Generate seasonal climate outlooks and assess historical forecast skill.
Rainfall & temperature seasonal forecast
How Likely? is used to generate probabilistic seasonal rainfall and temperature outlooks for 3 to 6 month periods at user-defined locations, accompanied by an assessment of past forecast skill. A statistical methodology is used to calculate the forecast probabilities based on the understanding that there is a correlation between Australian climate and selected sea surface temperature data that replicates patterns of the El Niño Southern Oscillation and the Indian Ocean Dipole, and using data back to 1949.
Provides rainfall and temperature forecast probabilities for the next 3-6 months based on a “discriminant-analysis” (statistical methodology) of local climate and ocean temperature patterns. An estimate of forecast reliability (skill) is also provided.
How Likely? is designed for anyone who wants to explore seasonal (3 to 6 month) rainfall or temperature forecasts, and the historical skill of these forecasts for different periods of the year.
- What is the probability of temperatures being greater than the median in the next 6 months?
- What is the rainfall outlook for the next four months?
- What periods of the year are these forecasts most reliable?
The user selects (1) a variable (rainfall or monthly average temperature); (2) a conditional operator (greater than or less than); (3) a target statistic (median or tercile threshold); and (4) a duration of 3 to 6 months. How Likely? uses long term climate/weather data from SILO, and ocean temperature anomaly data from the Australian Bureau of Meteorology.
The results are presented in a range of graphical and textural formats focusing on the probability of an event occurring, and how reliable these predictions have been in the past. Forecasts are presented graphically using a “fire-gauge” chart to show the likelihood of a specific event occurring, while more traditional “chocolate-wheels” (tercile or medianal pie-charts) show a range of forecast probabilities for different rainfall categories.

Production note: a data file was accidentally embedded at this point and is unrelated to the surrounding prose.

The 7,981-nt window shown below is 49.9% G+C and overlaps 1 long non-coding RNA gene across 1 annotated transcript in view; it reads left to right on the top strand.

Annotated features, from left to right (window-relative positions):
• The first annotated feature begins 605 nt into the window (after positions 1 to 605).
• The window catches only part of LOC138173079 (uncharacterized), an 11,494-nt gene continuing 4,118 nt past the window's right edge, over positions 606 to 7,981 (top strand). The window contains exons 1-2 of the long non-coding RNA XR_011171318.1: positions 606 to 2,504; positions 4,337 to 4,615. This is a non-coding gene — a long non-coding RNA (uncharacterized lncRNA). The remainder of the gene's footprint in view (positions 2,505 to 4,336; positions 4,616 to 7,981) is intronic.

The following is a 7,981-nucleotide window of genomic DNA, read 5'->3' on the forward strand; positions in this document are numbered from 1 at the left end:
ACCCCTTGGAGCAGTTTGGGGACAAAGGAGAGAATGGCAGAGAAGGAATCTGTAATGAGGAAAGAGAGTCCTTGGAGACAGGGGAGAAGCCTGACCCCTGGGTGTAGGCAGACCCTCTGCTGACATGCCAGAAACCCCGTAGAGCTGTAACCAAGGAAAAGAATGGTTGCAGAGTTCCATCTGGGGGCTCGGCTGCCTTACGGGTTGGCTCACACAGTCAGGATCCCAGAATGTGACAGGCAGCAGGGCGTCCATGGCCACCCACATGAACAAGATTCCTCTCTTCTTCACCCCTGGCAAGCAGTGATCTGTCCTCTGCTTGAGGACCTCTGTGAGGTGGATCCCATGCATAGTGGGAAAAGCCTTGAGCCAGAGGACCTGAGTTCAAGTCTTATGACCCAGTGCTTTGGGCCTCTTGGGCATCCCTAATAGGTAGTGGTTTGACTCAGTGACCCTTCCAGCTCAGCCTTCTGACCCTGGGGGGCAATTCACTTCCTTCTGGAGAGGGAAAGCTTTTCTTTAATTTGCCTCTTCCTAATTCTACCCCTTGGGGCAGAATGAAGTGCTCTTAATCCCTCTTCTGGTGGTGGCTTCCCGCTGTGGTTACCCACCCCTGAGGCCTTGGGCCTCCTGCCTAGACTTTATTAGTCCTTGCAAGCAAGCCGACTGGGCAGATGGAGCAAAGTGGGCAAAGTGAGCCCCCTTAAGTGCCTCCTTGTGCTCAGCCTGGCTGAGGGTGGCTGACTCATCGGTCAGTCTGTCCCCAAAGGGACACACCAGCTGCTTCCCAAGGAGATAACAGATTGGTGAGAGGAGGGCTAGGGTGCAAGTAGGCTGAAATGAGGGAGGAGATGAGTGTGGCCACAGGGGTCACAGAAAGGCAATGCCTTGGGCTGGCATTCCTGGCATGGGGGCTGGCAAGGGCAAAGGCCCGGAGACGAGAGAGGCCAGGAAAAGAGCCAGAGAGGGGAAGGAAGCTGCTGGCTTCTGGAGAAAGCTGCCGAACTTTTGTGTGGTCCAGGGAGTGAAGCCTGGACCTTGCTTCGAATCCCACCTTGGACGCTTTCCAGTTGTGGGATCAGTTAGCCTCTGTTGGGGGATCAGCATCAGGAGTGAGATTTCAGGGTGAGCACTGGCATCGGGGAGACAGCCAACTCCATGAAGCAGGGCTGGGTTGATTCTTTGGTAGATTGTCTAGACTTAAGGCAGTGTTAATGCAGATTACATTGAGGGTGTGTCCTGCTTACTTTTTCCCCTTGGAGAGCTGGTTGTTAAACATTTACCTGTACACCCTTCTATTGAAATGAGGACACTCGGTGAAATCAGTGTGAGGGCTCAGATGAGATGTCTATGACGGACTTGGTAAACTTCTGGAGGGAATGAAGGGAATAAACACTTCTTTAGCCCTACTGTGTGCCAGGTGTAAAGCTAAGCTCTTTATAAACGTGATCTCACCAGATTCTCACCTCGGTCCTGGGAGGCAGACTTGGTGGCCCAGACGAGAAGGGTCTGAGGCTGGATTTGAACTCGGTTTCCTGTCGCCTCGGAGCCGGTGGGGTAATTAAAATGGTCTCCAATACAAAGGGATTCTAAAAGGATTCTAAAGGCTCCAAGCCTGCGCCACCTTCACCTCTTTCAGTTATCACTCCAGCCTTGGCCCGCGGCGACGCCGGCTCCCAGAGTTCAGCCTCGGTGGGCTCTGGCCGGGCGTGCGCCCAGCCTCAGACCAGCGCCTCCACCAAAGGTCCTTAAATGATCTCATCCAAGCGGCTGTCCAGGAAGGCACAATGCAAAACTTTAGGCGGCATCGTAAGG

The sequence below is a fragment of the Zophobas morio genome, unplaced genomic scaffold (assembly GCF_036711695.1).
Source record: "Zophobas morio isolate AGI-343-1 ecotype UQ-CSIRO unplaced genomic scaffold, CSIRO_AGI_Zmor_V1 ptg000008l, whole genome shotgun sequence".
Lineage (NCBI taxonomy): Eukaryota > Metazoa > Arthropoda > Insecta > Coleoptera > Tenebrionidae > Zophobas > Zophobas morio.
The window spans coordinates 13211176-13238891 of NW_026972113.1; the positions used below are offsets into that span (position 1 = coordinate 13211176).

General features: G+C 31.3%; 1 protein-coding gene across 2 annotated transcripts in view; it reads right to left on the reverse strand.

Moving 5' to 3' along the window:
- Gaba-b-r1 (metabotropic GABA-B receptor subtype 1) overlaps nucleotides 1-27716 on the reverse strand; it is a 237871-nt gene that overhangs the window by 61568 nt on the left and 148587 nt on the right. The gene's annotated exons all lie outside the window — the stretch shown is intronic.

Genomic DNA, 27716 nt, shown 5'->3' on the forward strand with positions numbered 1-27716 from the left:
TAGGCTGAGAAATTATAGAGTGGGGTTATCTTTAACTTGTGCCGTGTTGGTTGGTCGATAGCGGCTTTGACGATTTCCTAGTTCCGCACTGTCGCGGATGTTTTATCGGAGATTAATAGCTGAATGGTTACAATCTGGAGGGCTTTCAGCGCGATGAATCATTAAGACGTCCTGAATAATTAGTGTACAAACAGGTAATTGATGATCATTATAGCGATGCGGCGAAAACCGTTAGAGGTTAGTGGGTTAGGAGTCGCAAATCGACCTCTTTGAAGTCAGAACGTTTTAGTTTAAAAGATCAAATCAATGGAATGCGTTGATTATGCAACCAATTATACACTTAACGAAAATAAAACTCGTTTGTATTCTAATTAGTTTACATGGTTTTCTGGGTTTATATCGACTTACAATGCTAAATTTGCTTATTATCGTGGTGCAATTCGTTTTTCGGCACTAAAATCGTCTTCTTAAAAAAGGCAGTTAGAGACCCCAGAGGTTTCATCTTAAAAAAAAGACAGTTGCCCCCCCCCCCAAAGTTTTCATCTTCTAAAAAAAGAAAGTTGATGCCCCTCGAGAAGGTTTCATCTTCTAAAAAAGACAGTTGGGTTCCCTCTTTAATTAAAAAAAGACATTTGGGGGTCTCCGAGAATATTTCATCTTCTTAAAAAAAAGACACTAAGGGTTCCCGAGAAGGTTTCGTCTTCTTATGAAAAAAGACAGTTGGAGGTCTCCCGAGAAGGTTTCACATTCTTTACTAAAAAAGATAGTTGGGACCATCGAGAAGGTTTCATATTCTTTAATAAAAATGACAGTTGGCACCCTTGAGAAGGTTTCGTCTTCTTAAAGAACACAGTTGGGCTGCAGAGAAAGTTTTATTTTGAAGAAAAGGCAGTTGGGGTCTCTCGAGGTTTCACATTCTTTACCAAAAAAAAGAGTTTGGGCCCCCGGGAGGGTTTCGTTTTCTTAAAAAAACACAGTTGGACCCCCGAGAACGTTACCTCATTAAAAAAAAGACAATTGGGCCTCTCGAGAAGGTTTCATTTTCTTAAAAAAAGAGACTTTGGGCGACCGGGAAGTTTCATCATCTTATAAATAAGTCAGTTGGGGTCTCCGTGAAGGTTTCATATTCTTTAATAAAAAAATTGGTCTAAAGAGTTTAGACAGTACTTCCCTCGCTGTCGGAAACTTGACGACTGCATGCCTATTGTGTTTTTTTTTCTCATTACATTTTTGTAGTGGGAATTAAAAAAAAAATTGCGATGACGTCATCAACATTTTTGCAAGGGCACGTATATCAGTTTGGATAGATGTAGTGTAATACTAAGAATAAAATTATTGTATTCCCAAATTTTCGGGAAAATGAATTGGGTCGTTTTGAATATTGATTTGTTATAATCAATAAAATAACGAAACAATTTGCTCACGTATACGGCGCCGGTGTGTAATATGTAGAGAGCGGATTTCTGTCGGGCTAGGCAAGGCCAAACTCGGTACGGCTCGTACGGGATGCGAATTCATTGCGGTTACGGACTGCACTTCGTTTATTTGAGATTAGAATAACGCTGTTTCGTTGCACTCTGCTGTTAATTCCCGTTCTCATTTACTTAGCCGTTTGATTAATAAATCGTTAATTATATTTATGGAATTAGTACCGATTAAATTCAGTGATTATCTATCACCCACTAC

In addition to generating a forecast, How Likely? provides an assessment of historical forecast “skill” for the current forecast period, as well as at other times of the year. Users can then assess how reliable these forecasts have been in the past, as well as identifying periods of the year where there is more skill. Given the statistical nature of the forecasts, it is possible that How Likely? can show an optimistic forecast associated with low or poor skill. Such a forecast should be viewed with caution as it has not been reliable in the past.
How Likely? is based on methodology developed by the Australian Bureau of Meteorology in their statistical operational forecast system. It has been adapted from stand-alone software SCOPIC (Seasonal Climate Outlooks in Pacific Island Countries, BOM) and FlowCast (Seasonal forecast analysis tool, Queensland Governemnt) for the iOS Smart Phone software, by RPS Australia East and DHM Environmental Software Engineering Pty Ltd for Managing CliMate Variability Research and Development Program.
Pie chart representation of risk builds on experience from RainMan and CliMate workshops and presented by SARDI. Dr Peter Hayman has been influential in this form of presentation.
SCOPIC – (Seasonal Climate Outlooks for Pacific Island Countries) from Australian Bureau of Meteorology. http://www.bom.gov.au/climate/pi-cpp/scopic.shtml
FlowCast (2009) from Queensland Government, Queensland Climate Change Center or Excellence.